In the diagram boxes represent separate processes. Main addrwach process is responsible for listening on all configured network interfaces and dumping all data to a shared memory segment. Output modules have be be started separately, they poll shared memory segment for changes and writes data to a specific output format. Current version supports stdout, syslog and mysql output formats.
Note: in addrwatch version v1.0 mysql output schema was changed to an more efficient one, by storing IP and mac addresses as binary values. To migrate existing addrwatch v0.8 installations to v1.0 there is a migration script migrate0.8to_1.0.sql in the main repository directory.
To compile addrwatch you must have following shared libraries:
To compile addrwatch with mysql support:
$ ./configure --enable-mysql $ make $ make install
To compile basic addrwatch version:
$ ./configure $ make $ make install
If you do not want to install addrwatch to the system, skip the 'make install' step. You can find main addrwatch binary and all output addrwatch_* binaries in 'src' directory.
If sources are obtained directly from the git repository (instead of distribution source package) project has to be bootstrapped using autoreconf/automake. A helper shell script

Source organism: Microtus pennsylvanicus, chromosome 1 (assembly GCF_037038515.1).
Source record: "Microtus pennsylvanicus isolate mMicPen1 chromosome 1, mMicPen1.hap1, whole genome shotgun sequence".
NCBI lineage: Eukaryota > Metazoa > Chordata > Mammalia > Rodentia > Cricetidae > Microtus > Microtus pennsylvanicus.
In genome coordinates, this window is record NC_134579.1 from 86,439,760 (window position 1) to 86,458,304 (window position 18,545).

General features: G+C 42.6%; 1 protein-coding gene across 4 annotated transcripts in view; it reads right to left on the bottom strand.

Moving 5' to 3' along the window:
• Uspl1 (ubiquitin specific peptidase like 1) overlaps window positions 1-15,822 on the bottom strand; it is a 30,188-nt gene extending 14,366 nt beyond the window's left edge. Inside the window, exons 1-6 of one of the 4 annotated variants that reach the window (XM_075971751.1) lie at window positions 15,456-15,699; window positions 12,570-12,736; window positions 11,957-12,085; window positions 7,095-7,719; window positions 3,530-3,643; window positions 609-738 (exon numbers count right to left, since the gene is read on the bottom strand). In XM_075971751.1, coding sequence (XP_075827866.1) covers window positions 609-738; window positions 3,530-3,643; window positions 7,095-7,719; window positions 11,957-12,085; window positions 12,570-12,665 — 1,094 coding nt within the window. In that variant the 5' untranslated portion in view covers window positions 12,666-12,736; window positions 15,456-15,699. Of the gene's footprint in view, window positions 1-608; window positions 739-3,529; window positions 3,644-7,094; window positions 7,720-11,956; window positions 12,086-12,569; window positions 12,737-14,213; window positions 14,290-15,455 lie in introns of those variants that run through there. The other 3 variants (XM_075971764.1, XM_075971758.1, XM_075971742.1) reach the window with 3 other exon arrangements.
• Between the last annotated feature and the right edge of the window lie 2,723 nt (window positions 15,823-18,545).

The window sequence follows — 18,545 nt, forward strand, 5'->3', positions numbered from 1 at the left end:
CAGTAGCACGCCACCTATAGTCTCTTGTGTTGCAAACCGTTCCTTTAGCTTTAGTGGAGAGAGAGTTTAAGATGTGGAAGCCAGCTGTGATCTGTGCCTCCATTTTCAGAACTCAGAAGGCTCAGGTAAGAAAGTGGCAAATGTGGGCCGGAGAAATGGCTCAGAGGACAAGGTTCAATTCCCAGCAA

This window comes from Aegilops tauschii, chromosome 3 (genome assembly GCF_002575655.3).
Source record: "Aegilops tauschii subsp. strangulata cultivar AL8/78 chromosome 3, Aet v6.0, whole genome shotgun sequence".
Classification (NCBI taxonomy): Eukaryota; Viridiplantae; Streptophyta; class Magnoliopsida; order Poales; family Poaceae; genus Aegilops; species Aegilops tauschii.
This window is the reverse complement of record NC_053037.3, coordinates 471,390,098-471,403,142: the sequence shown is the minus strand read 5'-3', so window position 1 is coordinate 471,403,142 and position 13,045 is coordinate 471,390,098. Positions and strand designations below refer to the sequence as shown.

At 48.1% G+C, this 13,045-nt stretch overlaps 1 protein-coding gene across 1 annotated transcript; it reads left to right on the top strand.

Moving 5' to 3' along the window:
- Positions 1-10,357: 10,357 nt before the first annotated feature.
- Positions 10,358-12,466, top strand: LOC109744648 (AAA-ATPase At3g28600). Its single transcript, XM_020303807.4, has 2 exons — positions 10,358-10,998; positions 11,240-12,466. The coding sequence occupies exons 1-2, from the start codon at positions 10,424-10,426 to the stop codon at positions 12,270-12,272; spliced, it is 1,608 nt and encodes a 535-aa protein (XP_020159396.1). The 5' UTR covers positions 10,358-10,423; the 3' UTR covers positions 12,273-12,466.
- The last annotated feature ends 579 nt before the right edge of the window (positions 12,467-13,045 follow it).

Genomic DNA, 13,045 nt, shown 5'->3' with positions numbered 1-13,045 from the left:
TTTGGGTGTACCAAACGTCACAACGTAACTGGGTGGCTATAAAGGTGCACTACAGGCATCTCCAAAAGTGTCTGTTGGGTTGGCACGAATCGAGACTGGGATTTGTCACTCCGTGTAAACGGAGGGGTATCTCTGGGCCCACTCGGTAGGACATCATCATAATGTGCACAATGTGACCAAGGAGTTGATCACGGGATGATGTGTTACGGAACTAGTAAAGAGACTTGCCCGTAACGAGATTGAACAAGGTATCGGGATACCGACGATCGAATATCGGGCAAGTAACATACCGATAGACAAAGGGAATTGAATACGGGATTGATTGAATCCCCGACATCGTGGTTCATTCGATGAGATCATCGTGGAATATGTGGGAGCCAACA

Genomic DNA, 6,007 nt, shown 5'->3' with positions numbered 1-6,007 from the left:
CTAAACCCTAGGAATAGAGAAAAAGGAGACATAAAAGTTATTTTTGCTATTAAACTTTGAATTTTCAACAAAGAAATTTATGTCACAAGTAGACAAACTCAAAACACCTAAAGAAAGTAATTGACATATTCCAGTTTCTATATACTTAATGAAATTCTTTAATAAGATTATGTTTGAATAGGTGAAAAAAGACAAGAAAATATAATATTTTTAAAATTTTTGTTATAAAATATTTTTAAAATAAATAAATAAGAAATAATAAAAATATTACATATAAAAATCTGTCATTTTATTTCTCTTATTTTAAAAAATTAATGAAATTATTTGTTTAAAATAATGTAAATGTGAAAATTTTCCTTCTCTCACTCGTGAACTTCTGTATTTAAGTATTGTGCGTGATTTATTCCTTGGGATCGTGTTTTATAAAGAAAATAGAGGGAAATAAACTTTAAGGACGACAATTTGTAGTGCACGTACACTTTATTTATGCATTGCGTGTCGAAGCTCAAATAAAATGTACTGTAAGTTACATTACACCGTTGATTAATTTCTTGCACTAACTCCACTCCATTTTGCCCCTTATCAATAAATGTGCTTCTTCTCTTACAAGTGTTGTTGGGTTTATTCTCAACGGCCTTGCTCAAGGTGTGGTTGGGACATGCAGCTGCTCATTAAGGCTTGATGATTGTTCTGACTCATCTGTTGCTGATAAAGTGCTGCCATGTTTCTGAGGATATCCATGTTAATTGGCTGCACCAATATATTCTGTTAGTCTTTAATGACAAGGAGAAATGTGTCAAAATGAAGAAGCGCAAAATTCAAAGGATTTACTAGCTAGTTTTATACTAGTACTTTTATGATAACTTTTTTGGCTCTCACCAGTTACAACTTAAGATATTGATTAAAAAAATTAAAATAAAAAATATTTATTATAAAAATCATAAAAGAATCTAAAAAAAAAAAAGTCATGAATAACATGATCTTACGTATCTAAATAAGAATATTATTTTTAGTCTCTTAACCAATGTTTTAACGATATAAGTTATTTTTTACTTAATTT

bottstrap.shis included in the repository for that. Note that bootstraping autotools project requires autoconf and automake to be available on the system.
Example command to bootstrap autotools:
To automatically check source style before commiting use provided pre-commit git hook:
git config core.hooksPath .githooks
To simply try out addrwatch start it without any arguments:
When started like this addrwatch opens first non loopback interface and start logging event to the console without writing anything to disk. All events are printed to stdout, debug, warning, and err messages are sent to syslog and printed to stderr.
If you get error message: addrwatch: ERR: No suitable interfaces found!
It usually means you started addrwatch as normal user and do not have sufficient privileges to start sniffing on network interface. You should start addrwatch as root:
$ sudo addrwatch
You can specify which network interface or interfaces should be monitored by passing interface names as arguments. For example:
$ addrwatch eth0 tap0
To find out about more usage options:
$ addrwatch --help
In production environment it is recommended to start main addrwatch binary in a daemon mode, and use separate output processes for logging data. Example:
$ ./addrwatch -d eth0 $ ./addrwatch_stdout
If used without ratelimiting addrwatch reports etherment/ip pairing everytime it gets usable ARP or IPv6 ND packet. In actively used networks it generates many duplicate pairings especially for routers and servers.